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Dalai Lama organizers pay off debt

May 10, 2009

Bronfman sisters honored contract even though earlier event had been scratched
Times Union
May 9, 2009

ALBANY -- Organizers have made good on a $20,000
debt owed the Times Union Center after canceling
the Dalai Lama's appearance there last month, an arena official said.

Under terms of a contract signed by the center
and Clare Bronfman, a co-founder of the World
Ethical Foundations Consortium, which sponsored
the spiritual leader, advance payments of $20,000
went toward rent of the facility and other
expenses, Times Union Center General Manager Bob Belber said this week.

"It was not the total cost, but advance payments
... and those are non-refundable deposits,"
Belber said. "Because, if inside a 10-day window
there's a cancellation, the building can't use that date."

The Dalai Lama was to appear at the 17,500-seat
center on April 19. Ticket sales lagged, and the
sponsors canceled the event April 6 amid negative
publicity connected to the organization.

As it turned out, "a concert promoter had asked
about that date" and was told it was booked and
the arena had a signed license agreement, Belber said.

The Dalai Lama, the spiritual and secular leader
of Tibet, appeared Wednesday at the Palace
Theatre, a smaller venue of about 3,000 seats.
Clare and Sara Bronfman, Seagram's liquor
heiresses, worked to re-schedule the spiritual
leader's visit to Albany after the failed Times Union event.

In response to a question submitted by a member
of the audience Wednesday, the Dalai Lama said
his people investigated the allegations made
against the World Ethical Foundations Consortium
and its link to NXIVM, a locally based
organization that conducts person-growth training
courses, and found it to be an ethical group.
And, he said, he supports organizations that promote ethics.

At the end of his talk, Clare Bronfman announced
to the audience that revenues for the event
totaled $140,821 and costs were $283,570, so the consortium was out $142,749.

More than once, Bronfman apologized to the Dalai
Lama, saying it wasn't good news, "in that I
don't have any money to send home," referring to
donations to the Dalai Lama's causes. "I
apologize we have no gifts in that way," she said.

Palace marketing manager Sean Allen said Friday
several of those in attendance asked on their way
out about the public financial accounting.

Tenzin Dickyi, a special assistant to the
representative of the Dalai Lama in the New
York-based Office of Tibet, said a financial
accounting of event revenues and costs
customarily is announced at the conclusion of the
Dalai Lama's speaking appearances. The Dalai Lama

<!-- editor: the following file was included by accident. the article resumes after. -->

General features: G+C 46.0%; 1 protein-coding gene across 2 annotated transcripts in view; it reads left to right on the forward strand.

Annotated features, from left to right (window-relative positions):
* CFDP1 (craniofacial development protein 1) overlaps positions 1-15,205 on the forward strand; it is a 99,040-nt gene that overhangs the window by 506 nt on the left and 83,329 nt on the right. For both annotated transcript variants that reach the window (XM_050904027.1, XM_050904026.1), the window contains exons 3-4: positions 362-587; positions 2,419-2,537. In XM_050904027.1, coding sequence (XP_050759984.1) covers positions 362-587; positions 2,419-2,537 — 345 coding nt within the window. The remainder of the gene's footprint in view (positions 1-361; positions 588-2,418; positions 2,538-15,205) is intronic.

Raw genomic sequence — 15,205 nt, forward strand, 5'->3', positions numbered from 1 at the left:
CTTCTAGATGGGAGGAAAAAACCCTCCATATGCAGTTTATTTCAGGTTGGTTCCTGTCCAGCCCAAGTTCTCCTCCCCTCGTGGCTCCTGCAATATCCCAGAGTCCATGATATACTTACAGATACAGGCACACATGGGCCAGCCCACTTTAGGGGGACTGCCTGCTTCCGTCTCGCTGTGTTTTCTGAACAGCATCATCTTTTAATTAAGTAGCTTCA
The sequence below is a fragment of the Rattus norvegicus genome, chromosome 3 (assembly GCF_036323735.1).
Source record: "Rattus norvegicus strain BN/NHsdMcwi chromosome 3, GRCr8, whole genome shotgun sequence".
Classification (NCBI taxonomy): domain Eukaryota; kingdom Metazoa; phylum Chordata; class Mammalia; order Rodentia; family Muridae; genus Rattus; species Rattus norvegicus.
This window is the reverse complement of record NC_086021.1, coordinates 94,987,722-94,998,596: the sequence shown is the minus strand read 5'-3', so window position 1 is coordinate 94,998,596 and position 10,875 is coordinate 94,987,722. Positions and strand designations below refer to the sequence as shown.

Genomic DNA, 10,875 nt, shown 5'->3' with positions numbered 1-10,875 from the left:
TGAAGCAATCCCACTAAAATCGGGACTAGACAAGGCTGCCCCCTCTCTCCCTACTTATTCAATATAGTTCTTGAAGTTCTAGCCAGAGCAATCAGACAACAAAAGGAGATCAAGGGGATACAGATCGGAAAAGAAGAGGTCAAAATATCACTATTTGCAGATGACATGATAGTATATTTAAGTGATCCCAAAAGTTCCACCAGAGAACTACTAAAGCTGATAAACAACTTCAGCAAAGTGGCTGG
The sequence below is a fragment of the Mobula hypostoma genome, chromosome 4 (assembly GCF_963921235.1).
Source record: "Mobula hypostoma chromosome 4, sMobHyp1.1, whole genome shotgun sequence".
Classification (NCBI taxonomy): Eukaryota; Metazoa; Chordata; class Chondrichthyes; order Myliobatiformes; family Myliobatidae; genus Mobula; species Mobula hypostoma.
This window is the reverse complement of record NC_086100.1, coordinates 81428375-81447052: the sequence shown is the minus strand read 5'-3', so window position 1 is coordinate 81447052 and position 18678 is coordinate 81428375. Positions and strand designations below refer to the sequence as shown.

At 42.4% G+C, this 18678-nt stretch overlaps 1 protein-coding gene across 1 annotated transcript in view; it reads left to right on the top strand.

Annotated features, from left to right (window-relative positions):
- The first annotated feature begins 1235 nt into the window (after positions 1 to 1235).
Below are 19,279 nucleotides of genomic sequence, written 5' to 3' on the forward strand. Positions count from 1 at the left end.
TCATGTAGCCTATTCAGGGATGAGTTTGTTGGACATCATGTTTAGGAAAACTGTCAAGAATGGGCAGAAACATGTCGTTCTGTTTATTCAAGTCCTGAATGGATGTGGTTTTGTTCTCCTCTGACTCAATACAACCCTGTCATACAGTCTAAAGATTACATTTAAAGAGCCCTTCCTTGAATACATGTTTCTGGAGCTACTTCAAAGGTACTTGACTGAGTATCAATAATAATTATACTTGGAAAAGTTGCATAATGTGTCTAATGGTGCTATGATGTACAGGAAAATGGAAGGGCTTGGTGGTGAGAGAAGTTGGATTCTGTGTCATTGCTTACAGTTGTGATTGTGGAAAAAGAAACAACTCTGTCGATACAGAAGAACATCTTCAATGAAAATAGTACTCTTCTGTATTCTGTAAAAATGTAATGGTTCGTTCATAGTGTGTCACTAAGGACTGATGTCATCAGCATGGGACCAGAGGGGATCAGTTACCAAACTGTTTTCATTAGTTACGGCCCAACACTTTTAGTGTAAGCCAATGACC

requests this, she said, for transparency.

"Events are not held to make money or profit, and
usually the accounts balance," she said.
"Sometimes, the outgoing expenses are greater than the money that comes in."

Clare Bronfman told the audience she and her
sister would make up the deficit. The Dalai Lama
downplayed the talk of finances, saying he didn't want money for public talks.

Allen said 2,391 tickets were sold at the Palace.
Ticket prices were $55 and $85. Between 550 and
600 were $55 seats, Allen said. If the figure for
$55 seats is put at 575, revenues would have been
about $186,000, including the $85 tickets.

Peter Lesser, executive director of The Egg, said
213 tickets were sold at $18 each for the
simulcast of the talk. Sixteen guests of the
Bronfmans attended, for which there was no
charge. At $18 a head, revenue from tickets at The Egg would come to $3,834.

Total ticket sale revenues, including tickets
sold at The Egg, would have come to about
$190,000. That doesn't include Palace tickets the
Bronfmans bought for guests, which could account for the discrepancy.

The organizers were also responsible for overtime
costs of Albany police officers assigned to a
security detail inside and outside the Palace.
Police spokesman Detective James Miller said
overtime for three uniformed officers and four detectives came to $1,500.

The cost to rent the Palace for a typical event
is $3,500, according to general manager Chris
Gould. He declined to say how much it cost the
Dalai Lama organizers to rent the Palace.

The $20,000 advance for the much larger Times
Union Center was an estimate of a total cost of
$75,000 for the organizers had the event taken
place there. That included the lease of the
19-year-old building, stagehand labor, box office
workers, setting up chairs on the floor, and
lights and audio, Belber said. Remaining expenses
would have been covered by ticket sales, which ran from $52 to $112.

The arena would have realized a profit and as
would have the sponsoring organization, Belber
said. As it turned out, the center netted a small
profit from the up-front money, "slightly more than $5,000," he said.

That advance money covered expenses related to a
news conference in front of the Times Union
Center on South Pearl Street announcing the
event, as well as the cost related to the
refunding of tickets. "The time working on a
canceled event is time charged to that event," Belber said.

Bronfman, on behalf of the organization, paid
$5,000 up front and the remaining $15,000 after
the cancellation, he said. "They honored the
commitment," Belber said. "They were required to
pay the $15,000 and they did pay it. I have a lot
of respect for them in honoring the contract terms."

Carol DeMare can be reached at 454-5431 or by
e-mail at
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